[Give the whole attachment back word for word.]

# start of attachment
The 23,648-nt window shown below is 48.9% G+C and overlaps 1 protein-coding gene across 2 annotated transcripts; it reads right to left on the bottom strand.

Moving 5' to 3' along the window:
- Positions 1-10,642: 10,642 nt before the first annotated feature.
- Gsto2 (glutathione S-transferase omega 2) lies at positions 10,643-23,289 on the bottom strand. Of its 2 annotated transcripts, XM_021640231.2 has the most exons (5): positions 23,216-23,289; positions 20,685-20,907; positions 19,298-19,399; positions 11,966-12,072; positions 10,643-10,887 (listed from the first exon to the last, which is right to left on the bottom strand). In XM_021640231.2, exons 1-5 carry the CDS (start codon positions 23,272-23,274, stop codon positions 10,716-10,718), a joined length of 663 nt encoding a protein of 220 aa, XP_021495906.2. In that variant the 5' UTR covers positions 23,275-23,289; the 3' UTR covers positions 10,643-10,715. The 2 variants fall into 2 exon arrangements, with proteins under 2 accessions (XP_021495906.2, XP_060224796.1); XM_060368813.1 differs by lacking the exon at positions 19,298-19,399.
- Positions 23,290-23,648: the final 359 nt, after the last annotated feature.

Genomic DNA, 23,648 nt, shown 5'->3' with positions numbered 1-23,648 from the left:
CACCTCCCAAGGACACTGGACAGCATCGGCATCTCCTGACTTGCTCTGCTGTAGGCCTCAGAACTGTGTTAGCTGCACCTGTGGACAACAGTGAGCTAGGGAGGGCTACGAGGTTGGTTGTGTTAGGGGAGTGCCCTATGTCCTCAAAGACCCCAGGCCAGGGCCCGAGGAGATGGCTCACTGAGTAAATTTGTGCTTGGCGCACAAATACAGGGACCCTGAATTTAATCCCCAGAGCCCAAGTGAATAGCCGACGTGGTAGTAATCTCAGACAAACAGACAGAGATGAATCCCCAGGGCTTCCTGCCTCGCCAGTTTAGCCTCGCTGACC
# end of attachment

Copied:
The 23,648-nt window shown below is 48.9% G+C and overlaps 1 protein-coding gene across 2 annotated transcripts; it reads right to left on the bottom strand.

Moving 5' to 3' along the window:
- Positions 1-10,642: 10,642 nt before the first annotated feature.
- Gsto2 (glutathione S-transferase omega 2) lies at positions 10,643-23,289 on the bottom strand. Of its 2 annotated transcripts, XM_021640231.2 has the most exons (5): positions 23,216-23,289; positions 20,685-20,907; positions 19,298-19,399; positions 11,966-12,072; positions 10,643-10,887 (listed from the first exon to the last, which is right to left on the bottom strand). In XM_021640231.2, exons 1-5 carry the CDS (start codon positions 23,272-23,274, stop codon positions 10,716-10,718), a joined length of 663 nt encoding a protein of 220 aa, XP_021495906.2. In that variant the 5' UTR covers positions 23,275-23,289; the 3' UTR covers positions 10,643-10,715. The 2 variants fall into 2 exon arrangements, with proteins under 2 accessions (XP_021495906.2, XP_060224796.1); XM_060368813.1 differs by lacking the exon at positions 19,298-19,399.
- Positions 23,290-23,648: the final 359 nt, after the last annotated feature.

Genomic DNA, 23,648 nt, shown 5'->3' with positions numbered 1-23,648 from the left:
CACCTCCCAAGGACACTGGACAGCATCGGCATCTCCTGACTTGCTCTGCTGTAGGCCTCAGAACTGTGTTAGCTGCACCTGTGGACAACAGTGAGCTAGGGAGGGCTACGAGGTTGGTTGTGTTAGGGGAGTGCCCTATGTCCTCAAAGACCCCAGGCCAGGGCCCGAGGAGATGGCTCACTGAGTAAATTTGTGCTTGGCGCACAAATACAGGGACCCTGAATTTAATCCCCAGAGCCCAAGTGAATAGCCGACGTGGTAGTAATCTCAGACAAACAGACAGAGATGAATCCCCAGGGCTTCCTGCCTCGCCAGTTTAGCCTCGCTGACC